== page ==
Solomon Bright felt the impact, but didn’t see the kamikaze slam into the bridge of destroyer escort USS Bowers as it cruised off Okinawa on April 16, 1945.
Bright was busy manning a 20-mm gun behind the bridge’s superstructure, pumping shells at other Japanese Zero fighter planes as their suicidal pilots attempted to sink the ship by crashing into it.
Bright said he helped shoot down two of the deadly planes, but a third slammed into the pilot house, spraying the deck with burning gasoline. Its bomb penetrated 20 feet into the ship and exploded, killing 65 sailors.
“I lost a lot of friends,” said Bright, 84, of North Columbia. “And all I could do was cry. I cried all the time ... but I did my job.”
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Bright is one of 100 veterans who will be on the inaugural Honor Flight to the nation’s capital on Nov. 15 to visit the National World War II Memorial.
Local organizers hope to raise $300,000 to charter six flights to take 600 veterans to Washington for free over the next year or so. Priority will be given to veterans in ill health or those who have not seen the memorial.
Bright was born in Blythewood, the oldest of 13 children. Only recently did most of his family learn of his service on the USS Bowers, which miraculously survived the kamikaze attack and became known as “the ship that wouldn’t die.”
“He was a walking hero, and we didn’t even know it,” brother Robert Bright said.
Bright was only 16 and too young for the service in 1941, when the Japanese attacked Pearl Harbor. Isolated in rural Blythewood and a crack shot with a single-barreled shotgun and rifle, he was more interested in hunting squirrels than the Japanese.
But when he turned 19 on Sept. 22, 1943, he registered for the draft as the law required. Less than a month later, he found himself in the U.S. Navy.
“I said, ‘I got a letter from the government, mama,’” he said. “I couldn’t swim. But if you threw me in, I figured I’d float.”
Bright was inducted at Fort Jackson, shipped to Maryland for rudimentary basic training, then found himself on the brand new USS Bowers in San Francisco Bay, heading for open ocean.
“He had three weeks of training and then off to the war,” brother Sylvester Bright said.
Previously, Solomon Bright’s only experience with the ocean had been a single pleasure boat ride in Charleston Harbor.
As the USS Bowers moved under the Golden Gate Bridge, “I said, ‘I don’t think I need to go out on all that water,’” Bright said. “Lord, I didn’t want to be on that boat no more. But I stuck with it.”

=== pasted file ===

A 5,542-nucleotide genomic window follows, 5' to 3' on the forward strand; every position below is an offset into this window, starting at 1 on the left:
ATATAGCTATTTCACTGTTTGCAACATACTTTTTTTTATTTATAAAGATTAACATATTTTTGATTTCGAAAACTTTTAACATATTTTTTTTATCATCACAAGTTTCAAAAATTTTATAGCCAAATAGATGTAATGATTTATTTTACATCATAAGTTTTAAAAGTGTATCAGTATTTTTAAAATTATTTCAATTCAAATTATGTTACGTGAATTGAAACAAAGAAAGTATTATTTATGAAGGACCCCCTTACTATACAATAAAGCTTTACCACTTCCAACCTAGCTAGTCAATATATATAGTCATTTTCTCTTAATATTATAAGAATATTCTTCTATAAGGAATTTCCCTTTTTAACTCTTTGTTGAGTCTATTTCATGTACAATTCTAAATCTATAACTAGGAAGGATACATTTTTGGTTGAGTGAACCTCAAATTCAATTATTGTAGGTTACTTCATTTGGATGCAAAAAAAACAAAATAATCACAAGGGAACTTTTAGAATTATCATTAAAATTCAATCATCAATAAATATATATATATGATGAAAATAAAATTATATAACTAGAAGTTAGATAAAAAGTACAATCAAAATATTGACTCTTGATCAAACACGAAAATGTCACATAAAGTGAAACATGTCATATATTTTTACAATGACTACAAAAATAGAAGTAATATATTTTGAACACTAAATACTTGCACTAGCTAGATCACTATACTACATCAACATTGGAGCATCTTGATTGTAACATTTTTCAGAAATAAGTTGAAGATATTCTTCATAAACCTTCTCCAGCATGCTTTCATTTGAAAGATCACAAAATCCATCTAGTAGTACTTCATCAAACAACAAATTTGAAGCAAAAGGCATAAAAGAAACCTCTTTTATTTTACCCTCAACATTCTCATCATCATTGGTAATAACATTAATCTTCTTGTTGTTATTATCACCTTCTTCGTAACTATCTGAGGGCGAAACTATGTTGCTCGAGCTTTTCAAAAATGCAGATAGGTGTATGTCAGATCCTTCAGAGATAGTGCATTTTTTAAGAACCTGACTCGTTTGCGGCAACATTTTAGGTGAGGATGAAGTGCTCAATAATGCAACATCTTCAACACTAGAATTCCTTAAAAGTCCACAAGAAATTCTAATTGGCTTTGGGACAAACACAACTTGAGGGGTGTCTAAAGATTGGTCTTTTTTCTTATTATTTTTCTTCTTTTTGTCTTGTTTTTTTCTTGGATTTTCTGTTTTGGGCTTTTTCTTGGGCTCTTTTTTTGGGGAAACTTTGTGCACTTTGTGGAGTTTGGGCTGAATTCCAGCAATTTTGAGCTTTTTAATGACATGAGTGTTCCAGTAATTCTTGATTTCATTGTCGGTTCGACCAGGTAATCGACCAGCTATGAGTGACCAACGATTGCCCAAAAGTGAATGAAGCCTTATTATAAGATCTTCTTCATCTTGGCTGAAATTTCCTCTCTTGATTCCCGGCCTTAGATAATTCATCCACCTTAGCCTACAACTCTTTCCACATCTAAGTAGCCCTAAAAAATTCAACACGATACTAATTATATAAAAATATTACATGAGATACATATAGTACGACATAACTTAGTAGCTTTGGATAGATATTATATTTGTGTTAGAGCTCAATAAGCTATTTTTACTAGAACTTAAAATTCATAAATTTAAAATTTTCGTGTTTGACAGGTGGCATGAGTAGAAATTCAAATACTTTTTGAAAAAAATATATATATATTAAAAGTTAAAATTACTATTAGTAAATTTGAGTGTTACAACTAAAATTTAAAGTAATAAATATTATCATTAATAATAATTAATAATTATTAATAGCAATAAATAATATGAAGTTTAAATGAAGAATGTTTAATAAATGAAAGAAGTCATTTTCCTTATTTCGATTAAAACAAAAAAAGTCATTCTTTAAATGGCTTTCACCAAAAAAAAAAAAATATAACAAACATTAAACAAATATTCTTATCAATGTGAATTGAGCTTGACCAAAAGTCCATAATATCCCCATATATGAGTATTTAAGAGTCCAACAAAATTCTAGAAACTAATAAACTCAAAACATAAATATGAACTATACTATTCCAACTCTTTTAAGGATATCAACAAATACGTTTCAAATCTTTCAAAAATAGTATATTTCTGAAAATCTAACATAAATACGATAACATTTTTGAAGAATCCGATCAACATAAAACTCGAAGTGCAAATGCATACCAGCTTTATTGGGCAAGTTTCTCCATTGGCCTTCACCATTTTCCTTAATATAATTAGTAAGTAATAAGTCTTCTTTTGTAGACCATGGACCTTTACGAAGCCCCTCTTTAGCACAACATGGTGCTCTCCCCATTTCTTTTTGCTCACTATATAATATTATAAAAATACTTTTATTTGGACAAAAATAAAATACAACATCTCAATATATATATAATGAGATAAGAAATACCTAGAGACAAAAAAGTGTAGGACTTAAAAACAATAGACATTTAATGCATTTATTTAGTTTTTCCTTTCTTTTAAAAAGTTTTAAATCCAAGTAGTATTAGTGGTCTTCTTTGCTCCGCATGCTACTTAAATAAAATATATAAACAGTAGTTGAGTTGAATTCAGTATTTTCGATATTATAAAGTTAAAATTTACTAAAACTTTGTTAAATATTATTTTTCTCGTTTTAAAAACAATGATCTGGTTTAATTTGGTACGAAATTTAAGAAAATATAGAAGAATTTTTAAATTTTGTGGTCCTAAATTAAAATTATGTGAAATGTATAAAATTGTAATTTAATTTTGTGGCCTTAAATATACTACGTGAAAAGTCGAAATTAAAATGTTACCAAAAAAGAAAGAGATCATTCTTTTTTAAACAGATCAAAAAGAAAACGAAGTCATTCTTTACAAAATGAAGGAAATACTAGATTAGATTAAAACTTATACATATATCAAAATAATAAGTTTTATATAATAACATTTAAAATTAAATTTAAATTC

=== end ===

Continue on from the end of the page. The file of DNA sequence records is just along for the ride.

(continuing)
Bright was trained as a steward’s mate — one of only a handful of African-Americans on the ship — assisting in the galley and serving the officers.
But he was also trained to fire the 20-mm gun. Officers found his years of hunting in the woods around Blythewood made him an excellent marksman. They nicknamed him “Little Bright.”
“They said, ‘Little Bright can fire that gun!’” he said.
The mission of the USS Bowers and other destroyer escorts was to protect other ships from submarines and air attacks using depth charges and hedgehogs — underwater bombs launched from ships.
The submarine commanders “knew we could get them,” Bright said.
From March 1944 to April 1945, the Bowers escorted convoys and fought in battles all over the Pacific — New Guinea, the Solomon Islands, Bougainville, Leyte Gulf and Okinawa.
Bright said in addition to the attack at Okinawa that crippled the ship, the Bowers also helped fight off kamikazes at Leyte.
“The captain would say, ‘Little Bright, fire that gun,’” Bright said. “‘I want you to take care of God’s work,’ he would say, just like a preacher.”
Bright was discharged from the service Dec. 15, 1945, and returned to Blythewood.
“My daddy wouldn’t let me re-enlist,” he said.
Bright, who never married, spent his working life as a mechanic. Each day since his discharge, he has worn a suit and tie, even working on cars.
“I’m Navy,” he said. “We dress.”
Reach Wilkinson at (803) 771-8495.